Ever tried Patagonian Toothfish (Chilean Sea Bass) or Kobe Beef (almost certainly not kobe)? The food industry will have no problem inventing dramatically alluring terms for the modern discerning palate and incorporating it into existing processes the moment the taste, texture and value proposition arrives.

(was going to include food processing links but squirked myself rather quickly, omg those tasty mcnuggets)
posted by sammyo at 2:33 PM on January 12 [1 favorite]


If I tried lab grown meat, and it was tasty, heck yeah I'd eat it.

As for worrying if it's safe, well, I still eat Cheetos now and then, is it really going to be worse than that?
posted by emjaybee at 2:40 PM on January 12 [5 favorites]


It kinda seems like, objectively, eating something prepared by science would be a less squicky idea than eating the corpse of a creature you could have looked in the eye.

I think it mostly feels weird because it's new, that won't be true forever.
posted by VTX at 2:47 PM on January 12 [11 favorites]


It kinda seems like, objectively, eating something prepared by science would be a less squicky idea than eating the corpse of a creature you could have looked in the eye.
I think those of us who grew up looking cows and sheep and pigs and ducks and chickens and geese and pigeons and frogs and snails and all fish and shellfish, and well a lot of different animals, in the eye and knowing they were food also grew up knowing that was life. It's hard to explain to someone who was in a completely different world, but there was a clear sense of what was good and bad. And for instance one neighbor who didn't treat his pigs right was ostracized from the community, and still is, 50 years later.
On the other hand, once my cousin tried to upset me by serving me a burger made of horse-meat, but it had no effect, both because we were already giving the dogs horse-meat, and because I knew from my friends that the market for horse meat was the one thing keeping some of our beloved breeds alive. A few of the horses and ponies I grew up with have been slaughtered, because they were unsafe. In theory, I could have saved them, but then some magical fund would have payed me to do it.
I guess what I am saying is that from a farmers perspective, this is complicated, even when you 100% agree that modern agriculture is a major source of global warming and also that the way industrial agriculture treats animals is a disgrace.
I will eat animals without shame. But I am ashamed of the way we treat farm animals today. And I am proud of the way we treat animals in our valley.
posted by mumimor at 3:23 PM on January 12 [12 favorites]


OK, but what they do in Moomin Valley may not apply to the outside world.
posted by pracowity at 3:33 PM on January 12 [7 favorites]


I already enthusiastically consume science-food grown in a vat (Quorn), so sign me up for lab-grown meat. I'm generally pretty happy with my pescatarian diet (of which the pesca part is a tiny amount because I don't actually like much fish) but I've been veg for so long (nearly 30 years) that there's a ton of food stuffs I've never even tried once. There's a few things on a potential bucket list that I could scratch off with lab meat.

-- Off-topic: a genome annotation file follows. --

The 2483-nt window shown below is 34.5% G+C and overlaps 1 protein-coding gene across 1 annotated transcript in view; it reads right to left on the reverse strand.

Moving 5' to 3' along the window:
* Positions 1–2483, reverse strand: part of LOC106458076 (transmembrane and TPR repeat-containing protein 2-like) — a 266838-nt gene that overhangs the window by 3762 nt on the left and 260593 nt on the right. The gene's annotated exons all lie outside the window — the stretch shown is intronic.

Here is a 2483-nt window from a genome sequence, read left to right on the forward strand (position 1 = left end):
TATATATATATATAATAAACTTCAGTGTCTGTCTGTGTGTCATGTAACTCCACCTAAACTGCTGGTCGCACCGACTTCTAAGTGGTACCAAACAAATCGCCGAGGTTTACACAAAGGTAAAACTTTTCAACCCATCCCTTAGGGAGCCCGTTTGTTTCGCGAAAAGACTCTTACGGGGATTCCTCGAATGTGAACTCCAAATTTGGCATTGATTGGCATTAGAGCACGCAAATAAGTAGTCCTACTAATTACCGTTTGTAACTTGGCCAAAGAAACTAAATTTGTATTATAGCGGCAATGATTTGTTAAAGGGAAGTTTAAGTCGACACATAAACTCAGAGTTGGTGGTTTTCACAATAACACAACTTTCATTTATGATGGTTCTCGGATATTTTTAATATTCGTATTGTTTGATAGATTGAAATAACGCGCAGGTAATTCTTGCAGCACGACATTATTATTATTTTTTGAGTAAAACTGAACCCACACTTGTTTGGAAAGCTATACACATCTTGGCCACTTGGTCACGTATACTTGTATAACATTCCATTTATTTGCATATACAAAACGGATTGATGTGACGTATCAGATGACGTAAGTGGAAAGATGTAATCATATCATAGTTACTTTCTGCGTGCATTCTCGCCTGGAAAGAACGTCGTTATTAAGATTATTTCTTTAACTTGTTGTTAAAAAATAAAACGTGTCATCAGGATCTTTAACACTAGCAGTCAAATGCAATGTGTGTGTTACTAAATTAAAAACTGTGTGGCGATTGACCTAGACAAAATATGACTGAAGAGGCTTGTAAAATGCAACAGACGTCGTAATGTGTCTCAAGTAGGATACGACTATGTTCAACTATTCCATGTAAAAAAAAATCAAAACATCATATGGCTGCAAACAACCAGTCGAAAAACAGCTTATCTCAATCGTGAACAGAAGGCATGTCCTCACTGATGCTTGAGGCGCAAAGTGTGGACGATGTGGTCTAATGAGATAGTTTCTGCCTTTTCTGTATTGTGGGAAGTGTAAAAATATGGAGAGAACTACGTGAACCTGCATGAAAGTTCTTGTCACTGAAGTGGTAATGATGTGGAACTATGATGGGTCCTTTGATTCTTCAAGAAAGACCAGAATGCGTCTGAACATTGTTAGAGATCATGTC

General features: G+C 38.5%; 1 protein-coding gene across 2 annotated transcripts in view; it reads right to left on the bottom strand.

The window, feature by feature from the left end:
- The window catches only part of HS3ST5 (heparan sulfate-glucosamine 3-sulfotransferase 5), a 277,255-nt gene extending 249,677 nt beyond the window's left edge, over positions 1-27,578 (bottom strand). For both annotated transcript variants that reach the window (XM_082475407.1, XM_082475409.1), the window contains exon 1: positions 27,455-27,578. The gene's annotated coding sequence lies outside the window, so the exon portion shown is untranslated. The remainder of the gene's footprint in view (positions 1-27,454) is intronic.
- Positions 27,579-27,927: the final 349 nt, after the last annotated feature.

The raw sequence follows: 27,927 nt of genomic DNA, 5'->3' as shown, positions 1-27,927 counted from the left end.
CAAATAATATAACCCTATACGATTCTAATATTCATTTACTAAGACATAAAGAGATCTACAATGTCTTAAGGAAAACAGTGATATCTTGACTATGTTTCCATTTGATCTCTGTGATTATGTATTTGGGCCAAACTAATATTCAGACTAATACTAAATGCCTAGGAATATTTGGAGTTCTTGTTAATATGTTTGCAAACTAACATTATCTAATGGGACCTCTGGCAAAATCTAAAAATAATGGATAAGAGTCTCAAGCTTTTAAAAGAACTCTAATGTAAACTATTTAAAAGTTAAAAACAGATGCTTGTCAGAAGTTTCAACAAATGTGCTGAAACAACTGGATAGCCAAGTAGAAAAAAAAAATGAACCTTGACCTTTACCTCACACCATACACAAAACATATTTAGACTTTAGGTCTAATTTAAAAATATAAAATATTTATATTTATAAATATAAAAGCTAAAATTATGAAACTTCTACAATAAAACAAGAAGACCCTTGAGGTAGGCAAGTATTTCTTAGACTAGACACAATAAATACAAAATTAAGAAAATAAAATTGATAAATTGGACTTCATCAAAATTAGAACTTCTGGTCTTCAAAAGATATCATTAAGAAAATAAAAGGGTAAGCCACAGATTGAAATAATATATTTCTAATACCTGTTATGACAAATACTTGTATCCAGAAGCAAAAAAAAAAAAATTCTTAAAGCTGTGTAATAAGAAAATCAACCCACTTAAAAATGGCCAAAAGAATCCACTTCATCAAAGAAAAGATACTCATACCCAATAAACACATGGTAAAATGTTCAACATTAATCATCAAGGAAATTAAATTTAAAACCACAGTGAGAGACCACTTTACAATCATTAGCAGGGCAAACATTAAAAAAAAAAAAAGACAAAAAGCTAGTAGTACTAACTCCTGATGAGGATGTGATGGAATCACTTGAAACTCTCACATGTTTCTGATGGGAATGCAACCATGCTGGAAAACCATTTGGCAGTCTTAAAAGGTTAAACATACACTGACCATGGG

posted by soren_lorensen at 3:58 PM on January 12 [1 favorite]


Not-meat will be a niche product until suddenly it isn’t, which will cause catastrophic changes among meat producers.

Because that is how market disruption works.

My guess is farmers will go bankrupt en masse while the factories will simply convert from processing to producing. Sanitary conditions will not improve with the changeover.
posted by Big Al 8000 at 4:55 PM on January 12 [2 favorites]


Marketing term promoted by the lab-grown companies is “clean meat”. Vehemently opposed by animal meat producers for obvious reasons so probably won’t be used on labeling. I expect it will catch on, though.
posted by vogon_poet at 5:30 PM on January 12 [1 favorite]


Has the trademark on “Animal 57” expired yet?
posted by Huffy Puffy at 5:34 PM on January 12 [2 favorites]


It's a long story, but we are in a EU habitat area, and obligated to have big grazers.

I would be interested to hear this long story.
posted by medusa at 6:08 PM on January 12 [3 favorites]


In the dystopian comic Transmetropolitan, cloning technology is used to make humans with no brain to be served as “ethical” cannibal meat.. The biggest chain of restaurants is “Long Pig”.
posted by Pirate-Bartender-Zombie-Monkey at 6:32 PM on January 12 [1 favorite]


The only memorable part of 1987's Masters of the Universe live-action He-Man film with Dolph Lundgren, in which the characters from a highly technologically advanced and ethical civilization have inadvertently been transported to 1980s Earth:
Teela, in mid bite of chicken wing, asks an honest question. “I wonder why they put the food on these little white sticks?” To which, her father, Man-at-Arms, responds, “those are rib bones.” She goes pale. Can’t eat anymore. She is disgusted. And flatly says, “what a barbaric world.”
(Of course "chicken wing" and "rib bone" don't match... you can see why, for me at least, the rest of the movie might not have been so memorable. If I'm recalling correctly, Lundgren's character He-Man is also revolted to realize he's eating parts of animal carcases.)
posted by XMLicious at 7:24 PM on January 12 [2 favorites]


I think those of us who grew up looking cows and sheep and pigs and ducks and chickens and geese and pigeons and frogs and snails and all fish and shellfish, and well a lot of different animals, in the eye and knowing they were food also grew up knowing that was life.